Roger Wickins – BaA 49-54
Submitted by Peter Hill (BaA 48-56)
Roger was born in Portsmouth, in 1938, the son of a Royal Marine Officer who served in both World Wars. Throughout a long life he was to pursue a career across the world’s oceans, and from 25, he made his livelihood in Hong Kong and Australia.
He came to Christ’s Hospital in 1949 as a scholar of the Royal Mathematical School, though he admitted he shone neither as a scholar, nor as a sportsman. But the school had a profound effect on him. He could recall many details of his time there, as swab to the historian David Arnold, for example, and he followed the careers of many contemporaries. In Australia, as Convenor in New South Wales, he organised reunions of Old Blues, and sent several presentees to the school. He helped organise the planting of a Wollemi pine in the garden of one of the Grecian houses, in the words of Hugo Middlemas, ‘as a reminder of how philanthropy can change young lives’. He once sent me a well-researched essay on Old Blues who had influenced Australian life over the centuries. He welcomed OB visitors to his beautiful house in Avalon Beach overlooking the sea (and his boat) and loved to reminisce.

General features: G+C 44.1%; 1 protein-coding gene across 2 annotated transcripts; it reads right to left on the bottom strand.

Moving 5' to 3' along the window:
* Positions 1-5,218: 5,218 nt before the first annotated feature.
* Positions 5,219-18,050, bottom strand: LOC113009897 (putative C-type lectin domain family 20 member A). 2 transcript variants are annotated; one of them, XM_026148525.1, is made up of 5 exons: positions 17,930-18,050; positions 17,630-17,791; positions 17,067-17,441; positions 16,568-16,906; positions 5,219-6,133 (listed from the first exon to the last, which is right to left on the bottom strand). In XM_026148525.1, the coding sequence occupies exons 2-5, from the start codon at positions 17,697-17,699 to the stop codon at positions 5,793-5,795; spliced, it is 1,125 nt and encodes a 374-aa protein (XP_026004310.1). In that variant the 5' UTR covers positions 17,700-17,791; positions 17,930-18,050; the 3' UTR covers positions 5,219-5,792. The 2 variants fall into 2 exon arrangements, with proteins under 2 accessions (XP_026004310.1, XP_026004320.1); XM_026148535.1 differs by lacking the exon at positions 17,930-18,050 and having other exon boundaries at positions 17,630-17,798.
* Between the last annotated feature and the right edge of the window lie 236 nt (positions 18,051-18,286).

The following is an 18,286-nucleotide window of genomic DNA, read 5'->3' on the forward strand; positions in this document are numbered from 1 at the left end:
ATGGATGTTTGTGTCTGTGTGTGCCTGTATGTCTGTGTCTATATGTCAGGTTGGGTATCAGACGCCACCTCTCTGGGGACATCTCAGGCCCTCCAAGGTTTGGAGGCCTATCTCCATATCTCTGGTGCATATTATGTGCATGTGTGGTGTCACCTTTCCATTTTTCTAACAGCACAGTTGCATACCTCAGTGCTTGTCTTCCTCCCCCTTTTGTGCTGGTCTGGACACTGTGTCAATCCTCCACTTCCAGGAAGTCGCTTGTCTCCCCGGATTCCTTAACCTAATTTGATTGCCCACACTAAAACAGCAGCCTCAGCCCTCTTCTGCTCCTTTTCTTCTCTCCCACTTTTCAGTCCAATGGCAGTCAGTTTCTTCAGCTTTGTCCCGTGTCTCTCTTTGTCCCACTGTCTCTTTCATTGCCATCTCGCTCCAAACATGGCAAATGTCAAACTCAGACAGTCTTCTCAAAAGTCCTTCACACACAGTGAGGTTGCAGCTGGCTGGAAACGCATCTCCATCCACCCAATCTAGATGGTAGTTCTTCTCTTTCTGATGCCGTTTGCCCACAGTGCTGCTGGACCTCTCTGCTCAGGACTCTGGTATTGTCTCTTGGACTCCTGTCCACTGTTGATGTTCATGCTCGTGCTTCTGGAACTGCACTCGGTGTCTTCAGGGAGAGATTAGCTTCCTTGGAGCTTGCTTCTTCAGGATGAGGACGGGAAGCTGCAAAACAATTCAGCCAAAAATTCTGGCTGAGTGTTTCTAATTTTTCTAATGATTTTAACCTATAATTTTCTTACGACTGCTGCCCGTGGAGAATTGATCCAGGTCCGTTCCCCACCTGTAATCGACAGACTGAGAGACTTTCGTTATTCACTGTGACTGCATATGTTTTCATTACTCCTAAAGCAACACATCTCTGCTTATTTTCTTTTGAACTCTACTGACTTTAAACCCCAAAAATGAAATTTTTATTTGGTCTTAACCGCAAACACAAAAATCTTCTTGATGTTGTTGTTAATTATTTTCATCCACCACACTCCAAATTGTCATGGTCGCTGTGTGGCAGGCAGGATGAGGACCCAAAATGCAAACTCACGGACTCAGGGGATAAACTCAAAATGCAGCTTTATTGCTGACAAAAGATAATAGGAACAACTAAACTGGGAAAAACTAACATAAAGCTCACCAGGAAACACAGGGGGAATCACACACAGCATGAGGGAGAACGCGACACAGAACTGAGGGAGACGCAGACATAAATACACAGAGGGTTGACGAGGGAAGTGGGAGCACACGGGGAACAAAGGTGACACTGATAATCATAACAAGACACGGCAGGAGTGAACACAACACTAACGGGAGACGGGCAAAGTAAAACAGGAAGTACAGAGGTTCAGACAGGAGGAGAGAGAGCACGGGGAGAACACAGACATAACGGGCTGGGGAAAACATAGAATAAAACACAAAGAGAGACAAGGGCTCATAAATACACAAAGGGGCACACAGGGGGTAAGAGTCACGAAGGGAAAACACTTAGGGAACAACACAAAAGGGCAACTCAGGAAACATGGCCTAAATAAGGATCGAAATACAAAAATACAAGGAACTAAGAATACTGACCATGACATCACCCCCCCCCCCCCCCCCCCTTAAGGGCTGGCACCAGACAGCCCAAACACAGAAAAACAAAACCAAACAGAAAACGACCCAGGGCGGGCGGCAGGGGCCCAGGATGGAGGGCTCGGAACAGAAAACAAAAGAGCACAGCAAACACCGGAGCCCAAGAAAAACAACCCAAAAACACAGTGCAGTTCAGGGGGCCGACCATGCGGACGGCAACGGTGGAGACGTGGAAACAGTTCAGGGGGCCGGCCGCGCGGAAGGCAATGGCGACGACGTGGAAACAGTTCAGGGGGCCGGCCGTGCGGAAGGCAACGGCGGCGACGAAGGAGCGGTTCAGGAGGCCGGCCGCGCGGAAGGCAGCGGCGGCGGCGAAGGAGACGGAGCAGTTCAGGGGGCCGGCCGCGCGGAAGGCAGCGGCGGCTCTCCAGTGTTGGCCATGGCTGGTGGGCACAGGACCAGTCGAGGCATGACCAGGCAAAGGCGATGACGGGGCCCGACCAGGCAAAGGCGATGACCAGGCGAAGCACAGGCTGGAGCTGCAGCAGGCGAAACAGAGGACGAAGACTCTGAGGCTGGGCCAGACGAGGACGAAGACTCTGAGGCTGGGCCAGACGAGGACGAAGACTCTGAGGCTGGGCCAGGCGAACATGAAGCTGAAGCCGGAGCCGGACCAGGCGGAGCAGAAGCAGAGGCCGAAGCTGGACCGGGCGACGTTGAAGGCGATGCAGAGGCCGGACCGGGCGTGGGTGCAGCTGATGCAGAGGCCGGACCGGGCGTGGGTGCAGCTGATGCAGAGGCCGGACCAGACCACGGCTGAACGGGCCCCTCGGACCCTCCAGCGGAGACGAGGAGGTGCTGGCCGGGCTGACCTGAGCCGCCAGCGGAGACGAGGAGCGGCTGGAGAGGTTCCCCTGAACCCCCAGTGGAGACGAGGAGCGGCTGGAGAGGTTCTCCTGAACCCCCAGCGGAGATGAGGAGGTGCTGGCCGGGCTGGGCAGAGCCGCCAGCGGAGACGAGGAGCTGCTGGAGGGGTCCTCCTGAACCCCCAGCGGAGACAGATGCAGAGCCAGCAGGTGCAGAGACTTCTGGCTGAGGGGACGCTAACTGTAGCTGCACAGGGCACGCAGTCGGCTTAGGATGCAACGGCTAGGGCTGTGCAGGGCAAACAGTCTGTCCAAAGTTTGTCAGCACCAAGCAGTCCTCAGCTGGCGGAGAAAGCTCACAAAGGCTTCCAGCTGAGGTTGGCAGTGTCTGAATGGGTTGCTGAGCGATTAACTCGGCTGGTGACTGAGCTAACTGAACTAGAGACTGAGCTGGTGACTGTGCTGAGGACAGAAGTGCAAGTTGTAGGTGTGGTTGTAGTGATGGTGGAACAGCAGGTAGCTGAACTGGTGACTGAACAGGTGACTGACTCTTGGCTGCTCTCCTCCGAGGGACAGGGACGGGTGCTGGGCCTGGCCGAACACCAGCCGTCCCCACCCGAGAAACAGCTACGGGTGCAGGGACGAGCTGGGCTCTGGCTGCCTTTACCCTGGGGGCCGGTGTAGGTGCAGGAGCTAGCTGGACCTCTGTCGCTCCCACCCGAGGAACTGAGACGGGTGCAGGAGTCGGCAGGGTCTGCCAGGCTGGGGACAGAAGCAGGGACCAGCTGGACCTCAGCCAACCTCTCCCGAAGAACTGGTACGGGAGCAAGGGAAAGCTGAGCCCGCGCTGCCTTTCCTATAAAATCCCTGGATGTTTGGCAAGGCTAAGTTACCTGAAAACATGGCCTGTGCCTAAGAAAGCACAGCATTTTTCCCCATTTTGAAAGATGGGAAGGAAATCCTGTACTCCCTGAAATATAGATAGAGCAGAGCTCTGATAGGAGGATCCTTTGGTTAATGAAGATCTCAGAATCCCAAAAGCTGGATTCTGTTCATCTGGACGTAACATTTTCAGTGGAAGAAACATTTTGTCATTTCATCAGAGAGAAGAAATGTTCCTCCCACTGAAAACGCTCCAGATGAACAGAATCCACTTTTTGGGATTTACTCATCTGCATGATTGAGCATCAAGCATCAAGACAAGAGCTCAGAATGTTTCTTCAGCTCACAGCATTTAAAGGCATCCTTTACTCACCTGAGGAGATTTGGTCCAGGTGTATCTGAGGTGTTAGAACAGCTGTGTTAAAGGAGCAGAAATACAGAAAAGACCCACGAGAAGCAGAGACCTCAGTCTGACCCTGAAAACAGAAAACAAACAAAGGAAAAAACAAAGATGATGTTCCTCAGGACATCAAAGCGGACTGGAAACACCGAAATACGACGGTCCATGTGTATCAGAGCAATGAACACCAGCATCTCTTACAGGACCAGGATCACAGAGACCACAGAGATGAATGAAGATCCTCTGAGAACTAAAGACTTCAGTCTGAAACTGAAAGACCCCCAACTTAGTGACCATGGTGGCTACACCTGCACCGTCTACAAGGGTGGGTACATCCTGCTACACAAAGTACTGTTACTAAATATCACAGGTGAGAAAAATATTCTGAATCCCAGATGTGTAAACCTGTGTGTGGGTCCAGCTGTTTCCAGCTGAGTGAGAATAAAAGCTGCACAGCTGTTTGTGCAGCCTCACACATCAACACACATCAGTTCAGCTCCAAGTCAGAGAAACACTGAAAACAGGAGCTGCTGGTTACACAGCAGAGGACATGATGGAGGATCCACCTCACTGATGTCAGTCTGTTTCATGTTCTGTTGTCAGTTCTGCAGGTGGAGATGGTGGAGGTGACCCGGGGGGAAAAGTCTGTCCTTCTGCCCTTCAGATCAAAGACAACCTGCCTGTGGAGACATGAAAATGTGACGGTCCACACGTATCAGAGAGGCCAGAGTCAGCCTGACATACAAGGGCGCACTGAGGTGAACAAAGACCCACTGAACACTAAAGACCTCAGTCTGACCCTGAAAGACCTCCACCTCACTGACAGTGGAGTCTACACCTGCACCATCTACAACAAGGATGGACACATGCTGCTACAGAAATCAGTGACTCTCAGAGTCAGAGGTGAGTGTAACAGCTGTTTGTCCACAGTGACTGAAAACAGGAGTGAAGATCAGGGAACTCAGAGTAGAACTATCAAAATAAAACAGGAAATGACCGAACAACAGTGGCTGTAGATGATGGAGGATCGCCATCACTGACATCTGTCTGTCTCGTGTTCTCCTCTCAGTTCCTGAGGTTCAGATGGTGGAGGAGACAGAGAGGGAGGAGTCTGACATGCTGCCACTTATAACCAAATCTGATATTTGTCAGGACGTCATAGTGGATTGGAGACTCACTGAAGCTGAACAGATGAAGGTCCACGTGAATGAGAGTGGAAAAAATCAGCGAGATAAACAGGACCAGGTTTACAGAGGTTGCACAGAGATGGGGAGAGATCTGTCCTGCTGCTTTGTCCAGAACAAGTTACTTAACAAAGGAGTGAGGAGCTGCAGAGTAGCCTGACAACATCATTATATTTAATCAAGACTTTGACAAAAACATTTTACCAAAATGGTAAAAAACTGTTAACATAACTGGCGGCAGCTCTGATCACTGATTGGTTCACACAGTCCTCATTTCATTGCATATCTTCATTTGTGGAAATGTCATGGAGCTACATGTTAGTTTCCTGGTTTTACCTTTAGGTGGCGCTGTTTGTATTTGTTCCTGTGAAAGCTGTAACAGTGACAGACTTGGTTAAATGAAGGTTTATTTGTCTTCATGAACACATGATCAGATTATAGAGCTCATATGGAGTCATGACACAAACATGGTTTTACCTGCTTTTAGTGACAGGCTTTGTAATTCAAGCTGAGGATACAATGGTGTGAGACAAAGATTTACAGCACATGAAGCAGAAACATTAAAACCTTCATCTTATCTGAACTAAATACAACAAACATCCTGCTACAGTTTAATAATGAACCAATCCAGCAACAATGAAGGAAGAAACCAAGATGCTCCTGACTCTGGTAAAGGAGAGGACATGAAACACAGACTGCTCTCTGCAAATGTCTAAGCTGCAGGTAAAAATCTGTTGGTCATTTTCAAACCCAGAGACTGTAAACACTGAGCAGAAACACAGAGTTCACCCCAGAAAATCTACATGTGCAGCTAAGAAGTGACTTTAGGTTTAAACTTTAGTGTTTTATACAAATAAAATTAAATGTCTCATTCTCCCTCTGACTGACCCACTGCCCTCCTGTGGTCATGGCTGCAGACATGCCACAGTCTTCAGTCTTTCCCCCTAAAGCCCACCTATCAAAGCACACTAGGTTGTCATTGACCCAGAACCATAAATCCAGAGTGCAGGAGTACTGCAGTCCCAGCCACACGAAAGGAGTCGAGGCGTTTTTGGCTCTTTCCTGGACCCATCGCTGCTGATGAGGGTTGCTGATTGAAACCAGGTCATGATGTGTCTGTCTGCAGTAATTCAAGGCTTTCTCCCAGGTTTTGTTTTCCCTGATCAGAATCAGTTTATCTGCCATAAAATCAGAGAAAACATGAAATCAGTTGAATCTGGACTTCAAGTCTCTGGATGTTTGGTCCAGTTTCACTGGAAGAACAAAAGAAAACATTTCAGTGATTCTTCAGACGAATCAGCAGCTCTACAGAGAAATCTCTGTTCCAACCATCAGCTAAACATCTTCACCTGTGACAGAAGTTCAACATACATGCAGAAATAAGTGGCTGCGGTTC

From school he trained for the Merchant Navy at HMS Conway in Anglesea, and became a Purser for seven years with the Orient Line, which ran passenger liners. He had to buy his own uniform. He served on the S.S. Orsova and the S.S.Oronsay , across the Atlantic and the Pacific, and found he had a knack for keeping books, so he settled in Sydney and studied accountancy. He married Margaret and they had a son and a daughter.
When he was 33 he moved to Hong Kong to be Financial Controller of Gilmans, then of another large firm (from which he was fired for refusing to sign off a document) and finally a French civil engineering company. It was in Hong Kong that he renewed acquaintance with another Ba A Old Blue, Lt. Cdr Rob Wilkins, who was ADC to the Governor.
After a divorce from his first wife he married Diana, who shared his love of sailing, bushwalking, nature, and extensive travel. Towards the end of his life they were visiting New Zealand, and the islands of Japan.
Roger was a man with wide experience of life and business, and with decided opinions, which he gladly shared. He certainly helped to make a positive difference to the lives of others.
At the end, well into his eighties, after suffering from problems with his heart and his hip, he passed away peacefully at his home, after enjoying from the other side of the world the ceremonial funeral of the Queen.